It has been suggested that engineers and words simply don’t go together. In fact, the general line of thought is that engineers and creative writing go together like oil and water.
I grew up in a small farming town in the beautiful swampy northeastern corner of North Carolina. It was (and still is) known for its high level of unemployment. During the winter of my junior year, the distinction of being poor farm kids earned our class a visit from a poet.
That little white lady was eccentric as all get out. But she had a real African drum. She beat that drum and taught us how rap and haiku and even math were knit from the same cloth.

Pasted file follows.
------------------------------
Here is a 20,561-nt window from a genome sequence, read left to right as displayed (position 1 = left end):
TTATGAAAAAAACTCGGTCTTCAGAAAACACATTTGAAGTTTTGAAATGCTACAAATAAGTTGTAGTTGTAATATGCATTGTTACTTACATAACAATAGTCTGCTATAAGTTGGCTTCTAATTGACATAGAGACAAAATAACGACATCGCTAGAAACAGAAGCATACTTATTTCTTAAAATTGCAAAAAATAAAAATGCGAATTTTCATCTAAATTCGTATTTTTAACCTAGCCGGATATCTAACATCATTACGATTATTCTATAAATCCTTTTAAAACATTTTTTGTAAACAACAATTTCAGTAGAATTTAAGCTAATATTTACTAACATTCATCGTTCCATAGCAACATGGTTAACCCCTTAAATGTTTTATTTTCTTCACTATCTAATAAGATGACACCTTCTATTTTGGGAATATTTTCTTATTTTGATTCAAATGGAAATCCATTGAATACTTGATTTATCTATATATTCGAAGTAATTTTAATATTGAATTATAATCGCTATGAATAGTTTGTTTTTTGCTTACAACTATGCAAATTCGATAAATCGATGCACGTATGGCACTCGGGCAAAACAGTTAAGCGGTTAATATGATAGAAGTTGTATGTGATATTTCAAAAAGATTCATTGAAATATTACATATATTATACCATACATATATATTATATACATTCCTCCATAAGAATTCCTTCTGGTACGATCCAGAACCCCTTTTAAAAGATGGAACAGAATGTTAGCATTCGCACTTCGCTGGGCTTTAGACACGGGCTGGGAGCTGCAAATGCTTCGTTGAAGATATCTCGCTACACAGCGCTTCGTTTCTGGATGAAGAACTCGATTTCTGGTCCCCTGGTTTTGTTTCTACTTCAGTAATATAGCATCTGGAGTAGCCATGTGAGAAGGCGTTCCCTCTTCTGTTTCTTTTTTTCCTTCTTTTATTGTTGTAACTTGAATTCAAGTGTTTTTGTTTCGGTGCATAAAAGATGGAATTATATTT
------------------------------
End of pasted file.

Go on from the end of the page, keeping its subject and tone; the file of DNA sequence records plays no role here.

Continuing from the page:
I still have the small book of poems that our class created. But more importantly, the love for metered rhymes and math is still with me. It helps me communicate in dynamic, engaging ways that make favorable impressions. That, to me, is the purpose of any piece of written work.
The engineer that hates writing is a crippled engineer. As an instructor of future engineers one of my goals is to shatter the myth that engineers don’t make good writers. The professional engineer that does not write, does not exist.
It has been said that if you don’t want to write in your profession, don’t major in engineering. Major in literature or history instead.
Your thoughts? Leave a comment below.